Supine spinal twist (Supta Matsyendrasana)

We love a twist, folks. Seriously, love 'em. And the supine spinal twist (Supta Matsyendrasana) might be the king of them all. A supine spinal twist is especially good for bloating and encouraging better digestion, and could be instrumental in reducing constipation, according to Healthline. And the twist itself supplies an awesome stretch through your lower back and side body while giving your spine a little bit of love, assisting in generating better mobility.

Start by lying on your mat in a semi-supine position, with your back flat on the ground and your knees bent, your feet planted firmly. From here, bring one of your bent legs up towards your chest, while straightening the other leg out and laying it on the ground fully. Allow your body to rock to the straight leg side, bringing your bent knee over the leg, and using your hands to gently encourage it over. You can also use one hand to stabilize your body by placing it on the floor, while your other hand enables the stretch through your lower back by remaining on your bent knee. Don't force your knee down, though — just let it fall over the straight leg. Breathe in and out for a cycle of five breaths, before untwisting and repeating in the other direction.

Happy baby (Ananda Balasana)

If anyone can tell us that doing happy baby, or Ananda Balasana, doesn't put a smile on their face, we're going to safely assume that person is a killjoy. Okay, that may be a stretch, but honestly, this pose is one of the most joyous yoga moves you can do. And besides its relaxing and jovial nature, there's another reason why we love the happy baby pose: It's great for moving gas through your system, and may be particularly helpful for individuals who experience bloating during pregnancy (per Medical News Today).

Lay on your back, with your knees bent and planted on the mat and your hands on your stomach. Gently lift your knees up and towards your upper body, bringing your feet off the mat as you do so, and grab your feet with your hands (or use a yoga strap if you can't reach that far). Keeping your feet grasped in your hands, gently rock from side to side, with your legs outstretched, channeling a giggling infant in their cot as you do so. If you're pregnant, you should try not to do this move for too long, and limit the amount of time you spend lying on your back.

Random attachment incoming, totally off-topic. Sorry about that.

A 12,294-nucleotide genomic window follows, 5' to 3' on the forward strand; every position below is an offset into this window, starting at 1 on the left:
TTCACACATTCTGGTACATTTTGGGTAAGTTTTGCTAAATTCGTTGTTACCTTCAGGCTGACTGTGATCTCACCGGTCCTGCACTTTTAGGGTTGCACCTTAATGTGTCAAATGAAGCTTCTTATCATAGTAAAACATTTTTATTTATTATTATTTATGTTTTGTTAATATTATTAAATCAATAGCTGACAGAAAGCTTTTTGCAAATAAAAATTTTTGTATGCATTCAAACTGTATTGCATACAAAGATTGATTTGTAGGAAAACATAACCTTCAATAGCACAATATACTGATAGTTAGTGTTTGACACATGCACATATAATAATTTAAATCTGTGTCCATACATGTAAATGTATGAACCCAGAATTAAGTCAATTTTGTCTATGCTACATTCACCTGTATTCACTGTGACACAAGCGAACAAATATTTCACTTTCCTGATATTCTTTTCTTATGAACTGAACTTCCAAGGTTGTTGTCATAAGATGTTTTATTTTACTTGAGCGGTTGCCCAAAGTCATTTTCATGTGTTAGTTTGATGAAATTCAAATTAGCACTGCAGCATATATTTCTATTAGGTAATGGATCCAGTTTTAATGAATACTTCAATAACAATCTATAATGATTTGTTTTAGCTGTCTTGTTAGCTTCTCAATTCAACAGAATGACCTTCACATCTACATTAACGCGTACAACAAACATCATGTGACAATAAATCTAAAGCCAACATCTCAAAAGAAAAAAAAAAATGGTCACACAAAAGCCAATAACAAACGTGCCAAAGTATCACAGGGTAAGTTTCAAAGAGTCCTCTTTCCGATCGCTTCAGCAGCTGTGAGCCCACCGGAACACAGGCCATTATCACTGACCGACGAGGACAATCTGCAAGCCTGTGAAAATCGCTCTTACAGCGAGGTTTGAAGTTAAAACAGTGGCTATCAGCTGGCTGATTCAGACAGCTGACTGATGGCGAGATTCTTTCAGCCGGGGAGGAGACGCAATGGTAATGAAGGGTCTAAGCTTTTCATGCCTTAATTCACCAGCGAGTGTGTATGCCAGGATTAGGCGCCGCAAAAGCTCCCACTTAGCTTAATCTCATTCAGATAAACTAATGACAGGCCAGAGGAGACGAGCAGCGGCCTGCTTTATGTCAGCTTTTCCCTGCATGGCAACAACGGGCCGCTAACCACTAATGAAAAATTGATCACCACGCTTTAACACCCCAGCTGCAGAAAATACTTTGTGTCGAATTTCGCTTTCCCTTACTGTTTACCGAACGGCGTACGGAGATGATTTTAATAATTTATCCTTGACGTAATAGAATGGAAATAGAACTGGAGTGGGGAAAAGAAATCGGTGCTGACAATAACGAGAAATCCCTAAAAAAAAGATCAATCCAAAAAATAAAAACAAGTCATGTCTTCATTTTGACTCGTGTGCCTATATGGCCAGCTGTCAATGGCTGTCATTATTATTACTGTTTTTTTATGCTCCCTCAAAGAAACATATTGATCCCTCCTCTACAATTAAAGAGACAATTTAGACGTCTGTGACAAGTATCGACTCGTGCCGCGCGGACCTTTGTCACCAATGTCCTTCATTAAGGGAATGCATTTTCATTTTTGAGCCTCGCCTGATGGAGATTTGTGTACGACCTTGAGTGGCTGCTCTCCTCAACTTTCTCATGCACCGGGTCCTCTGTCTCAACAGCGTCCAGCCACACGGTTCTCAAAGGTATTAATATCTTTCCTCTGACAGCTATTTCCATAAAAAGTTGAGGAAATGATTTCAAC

Cobra pose (Bhujangasana)

Most people know how satisfying it is to stretch out the abs, and the cobra pose, or Bhujangasana, allows you to do that effectively. But that core stretching won't just make you feel good after a few rounds of crunches. "Cobra pose lengthens your abdominal wall, which can stimulate more efficient digestion and relieve bloating," states Yoga Strong founder Jason Deutchman (via Bustle). This is on top of yoga's more general benefits to digestion and bloating, thanks to its ability to "reduce stress and bring more balance to the body, which allows for all systems — including the digestive system — to work at an optimal level," says YogaRenew Teacher Training director Kate Lombardo.

Begin by laying face-down on your mat, with your legs flat behind you and your toes pointed. Place your hands on either side of your body, palms flat on the ground, at shoulder height. Your elbows should be tucked into your body. From here, push your upper body up off the mat, with your head facing up and forward, feeling a stretch through your abdominal muscles. Hold the cobra pose for up to ten breaths before releasing back down to the mat.

Two-knee spinal twist pose (Jathara Parivartanasana)

Any exercise that moves the center of our body will move the organs around a little, too. But this isn't necessarily a bad thing, and in yoga practice, this could have some benefits. The two-knee spinal twist pose (or Jathara Parivartanasana) uses a twisting motion to not only stretch out the muscles but stimulate and stretch the torso organs, thereby promoting better digestion and less bloating (per Healthline).

Unroll your yoga mat and lay down on your back, with your feet flat on the floor. Bring your knees up a few inches, so that your feet are hovering off the ground, your thighs are at a 90-degree angle to your upper body, and your calves are parallel to the ground. Place your arms straight at either side of your body to stabilize you in this position. Then, while breathing out, allow your knees to fall to one side of your body, twisting through your spine and torso as you do so. Make sure your knees and feet don't separate as you do so. Take your hand on the side your knees have twisted to, place it gently on the outside knee to deliver a deeper twist, and then turn your head in the opposite direction. Breathe in this pose for around 30 seconds before returning your body to the starting position, and repeat on the other side.